Ain’t No Power Washer Big Enough

Ain’t No Power Washer Big Enough

“In a world where people are hungry for quick fixes and for instant gratification, there’s little patience for the long, slow rebuilding process.” ~Dan Hill

I borrowed a professional power washer from a friend and used it to clean up the back porch at the cottage this week.

It gets little sun and lots of moisture so green gunk grows over the winter and builds up over the years.

It took me hours, but there ain’t no green gunk growing there now—the porch shines like it’s brand-new.

It was an immensely satisfying endeavour, combining the emotional experiences of precision, completion, and order.

And the results of my efforts will last for several of years, which is a bonus, because you really don’t want to power wash wood every single year as it will damage it.

I also find folding laundry and cleaning the kitchen very satisfying. The only problem, so to speak, is that they are short-term solutions to on-going chores; they take less time and effort but must be repeated more frequently.

Upon reflection, I realize that what I find so attractive about power washing is the longer-term solution it affords. Unlike doing laundry or cleaning the sink, a power washer provides instant and lasting results.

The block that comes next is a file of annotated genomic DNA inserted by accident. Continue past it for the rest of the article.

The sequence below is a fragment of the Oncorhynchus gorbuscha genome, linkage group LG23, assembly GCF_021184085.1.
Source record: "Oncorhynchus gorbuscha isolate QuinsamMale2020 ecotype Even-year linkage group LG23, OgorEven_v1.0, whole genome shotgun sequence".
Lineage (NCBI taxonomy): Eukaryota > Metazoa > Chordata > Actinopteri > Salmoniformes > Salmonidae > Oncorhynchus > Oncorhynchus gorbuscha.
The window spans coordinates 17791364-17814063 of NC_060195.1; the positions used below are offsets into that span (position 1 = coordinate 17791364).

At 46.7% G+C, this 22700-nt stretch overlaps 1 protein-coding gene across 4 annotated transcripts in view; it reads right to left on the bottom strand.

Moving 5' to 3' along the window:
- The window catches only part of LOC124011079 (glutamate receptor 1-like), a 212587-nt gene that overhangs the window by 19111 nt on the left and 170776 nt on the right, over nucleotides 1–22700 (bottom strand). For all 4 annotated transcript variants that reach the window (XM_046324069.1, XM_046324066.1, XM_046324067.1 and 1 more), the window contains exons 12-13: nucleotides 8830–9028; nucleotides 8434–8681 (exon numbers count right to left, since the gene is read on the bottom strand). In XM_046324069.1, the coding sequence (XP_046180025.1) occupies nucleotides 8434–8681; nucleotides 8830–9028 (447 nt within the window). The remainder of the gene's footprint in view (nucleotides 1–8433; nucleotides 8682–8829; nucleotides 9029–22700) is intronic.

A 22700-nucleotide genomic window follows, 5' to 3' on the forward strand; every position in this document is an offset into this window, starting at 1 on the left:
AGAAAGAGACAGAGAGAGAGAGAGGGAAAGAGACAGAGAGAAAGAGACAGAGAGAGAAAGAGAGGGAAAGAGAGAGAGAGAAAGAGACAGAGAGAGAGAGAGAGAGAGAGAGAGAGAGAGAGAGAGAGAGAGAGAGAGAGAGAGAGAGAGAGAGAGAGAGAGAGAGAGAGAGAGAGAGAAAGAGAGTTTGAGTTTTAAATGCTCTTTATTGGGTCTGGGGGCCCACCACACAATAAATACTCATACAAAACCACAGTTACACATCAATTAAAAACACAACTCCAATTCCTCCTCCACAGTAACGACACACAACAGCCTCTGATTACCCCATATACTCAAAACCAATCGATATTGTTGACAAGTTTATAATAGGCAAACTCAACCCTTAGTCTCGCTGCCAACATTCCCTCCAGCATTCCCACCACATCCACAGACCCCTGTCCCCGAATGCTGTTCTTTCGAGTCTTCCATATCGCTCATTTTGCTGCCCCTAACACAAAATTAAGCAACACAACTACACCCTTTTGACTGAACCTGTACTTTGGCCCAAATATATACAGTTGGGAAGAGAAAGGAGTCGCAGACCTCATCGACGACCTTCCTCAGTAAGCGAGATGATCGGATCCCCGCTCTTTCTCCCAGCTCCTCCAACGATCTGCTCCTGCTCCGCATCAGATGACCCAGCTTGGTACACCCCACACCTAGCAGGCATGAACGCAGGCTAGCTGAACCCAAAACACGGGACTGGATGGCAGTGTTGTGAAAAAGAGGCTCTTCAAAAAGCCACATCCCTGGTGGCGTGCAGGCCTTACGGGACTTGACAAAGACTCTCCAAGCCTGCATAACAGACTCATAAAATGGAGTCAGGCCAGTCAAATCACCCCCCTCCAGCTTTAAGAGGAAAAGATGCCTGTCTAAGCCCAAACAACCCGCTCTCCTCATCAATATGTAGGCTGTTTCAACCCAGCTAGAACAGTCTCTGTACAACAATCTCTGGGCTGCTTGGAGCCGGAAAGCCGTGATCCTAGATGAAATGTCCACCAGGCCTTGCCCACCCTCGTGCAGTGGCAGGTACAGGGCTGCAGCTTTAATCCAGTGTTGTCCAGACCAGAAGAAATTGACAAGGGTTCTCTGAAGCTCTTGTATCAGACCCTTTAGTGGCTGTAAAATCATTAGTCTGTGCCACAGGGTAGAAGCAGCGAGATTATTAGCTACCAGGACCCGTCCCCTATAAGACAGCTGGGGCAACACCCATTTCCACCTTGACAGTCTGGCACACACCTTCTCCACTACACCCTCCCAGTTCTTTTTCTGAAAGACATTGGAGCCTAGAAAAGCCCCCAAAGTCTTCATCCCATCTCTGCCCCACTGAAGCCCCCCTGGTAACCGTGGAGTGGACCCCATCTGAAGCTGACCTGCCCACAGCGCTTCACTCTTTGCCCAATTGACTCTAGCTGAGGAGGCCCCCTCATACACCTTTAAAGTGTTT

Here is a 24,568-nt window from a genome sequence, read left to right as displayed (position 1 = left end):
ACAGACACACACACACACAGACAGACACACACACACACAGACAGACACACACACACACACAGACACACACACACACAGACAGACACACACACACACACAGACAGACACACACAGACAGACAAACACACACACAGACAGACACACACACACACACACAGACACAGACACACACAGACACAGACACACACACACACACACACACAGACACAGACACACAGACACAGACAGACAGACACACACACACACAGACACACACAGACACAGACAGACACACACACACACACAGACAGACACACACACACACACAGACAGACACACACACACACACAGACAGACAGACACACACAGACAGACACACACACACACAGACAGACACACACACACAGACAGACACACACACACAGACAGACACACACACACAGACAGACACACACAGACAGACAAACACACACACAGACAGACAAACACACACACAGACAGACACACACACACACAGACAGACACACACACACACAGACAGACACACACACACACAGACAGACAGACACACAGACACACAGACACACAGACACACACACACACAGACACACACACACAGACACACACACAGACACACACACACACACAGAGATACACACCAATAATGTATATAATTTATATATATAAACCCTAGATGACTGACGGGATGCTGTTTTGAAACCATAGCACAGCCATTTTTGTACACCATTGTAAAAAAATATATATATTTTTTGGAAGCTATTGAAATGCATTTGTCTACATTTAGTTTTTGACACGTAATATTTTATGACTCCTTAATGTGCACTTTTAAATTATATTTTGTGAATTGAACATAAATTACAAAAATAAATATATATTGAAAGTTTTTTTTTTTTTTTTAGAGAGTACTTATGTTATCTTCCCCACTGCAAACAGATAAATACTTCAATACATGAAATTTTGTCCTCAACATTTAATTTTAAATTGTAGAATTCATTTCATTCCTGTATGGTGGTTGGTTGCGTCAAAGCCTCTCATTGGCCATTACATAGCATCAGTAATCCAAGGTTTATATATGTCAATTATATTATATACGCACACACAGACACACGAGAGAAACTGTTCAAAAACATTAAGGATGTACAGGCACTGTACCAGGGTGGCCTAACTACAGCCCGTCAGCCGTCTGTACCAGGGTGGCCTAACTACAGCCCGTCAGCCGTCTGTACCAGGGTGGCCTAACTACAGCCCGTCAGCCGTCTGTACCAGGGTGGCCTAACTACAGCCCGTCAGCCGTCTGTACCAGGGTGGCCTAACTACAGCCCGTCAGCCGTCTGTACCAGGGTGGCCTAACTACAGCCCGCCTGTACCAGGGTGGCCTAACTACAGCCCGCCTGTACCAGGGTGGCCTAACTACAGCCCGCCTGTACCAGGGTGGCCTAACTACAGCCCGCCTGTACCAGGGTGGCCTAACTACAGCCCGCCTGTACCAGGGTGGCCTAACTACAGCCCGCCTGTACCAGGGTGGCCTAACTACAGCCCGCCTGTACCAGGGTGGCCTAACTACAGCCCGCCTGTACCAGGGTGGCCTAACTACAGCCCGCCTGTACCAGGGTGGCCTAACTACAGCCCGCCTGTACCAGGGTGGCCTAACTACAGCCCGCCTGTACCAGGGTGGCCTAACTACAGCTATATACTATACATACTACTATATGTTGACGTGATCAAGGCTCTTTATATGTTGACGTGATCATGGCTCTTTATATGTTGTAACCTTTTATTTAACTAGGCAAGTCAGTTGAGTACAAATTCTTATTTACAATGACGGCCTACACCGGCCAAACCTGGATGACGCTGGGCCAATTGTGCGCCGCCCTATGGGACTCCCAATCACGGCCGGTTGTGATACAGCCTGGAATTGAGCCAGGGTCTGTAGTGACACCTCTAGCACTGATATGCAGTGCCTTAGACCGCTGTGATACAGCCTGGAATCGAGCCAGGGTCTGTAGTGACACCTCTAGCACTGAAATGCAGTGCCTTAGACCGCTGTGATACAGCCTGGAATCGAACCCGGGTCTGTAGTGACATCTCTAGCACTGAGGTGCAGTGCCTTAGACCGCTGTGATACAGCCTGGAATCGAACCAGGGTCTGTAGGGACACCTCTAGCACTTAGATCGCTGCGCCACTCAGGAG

Instant and lasting.

Given the current state of the world, I think we’d all like to power wash the hell of it, literally and figuratively. Instant long-term clean up. An immediate eradication of uncertainty, inequality and injustice.

There’s not a power washer big enough. Our current problems have no instant panaceas and will require on-going elbow grease.

I think we best proceed as though the pandemic and the economy, and the social and racial unrest—and all the rest of the ingredients comprising the green gunk on our collective global back porch, not to mix my metaphors, but there I go—be addressed as though we’re cleaning up after dinner, every single day.

We failed to clean up for years and years and years. Old food has hardened on the plates.

It means we’ll be scrubbing dishes by hand for quite some time.

 



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About
Cynthia Barlow

Founder Cynthia Barlow

Facilitator, Author, Coach

Helping businesses build their people

When your people have the skills to communicate more effectively, they can connect more easily and collaborate more productively. Not only on the job, but also in life.

Communication, Connection, and Collaboration—the three “C’s”—are the cornerstones of all successful businesses. They are the result of Emotional Intelligence in action.

More details can be found in my recent best seller with co-author Jennifer Eggers:
Resilience: It’s Not About Bouncing Back

The power of resilience within organizations and can transform an average company into a powerhouse. Yet, even in times of rapid disruptive change, there is no manual for building resilient organizations. This book is that manual.

“If you  want to build more resilience intentionally—personally and professionally—read this book.”
~
Fran Karamousis, Chief  of Research, Gartner

 

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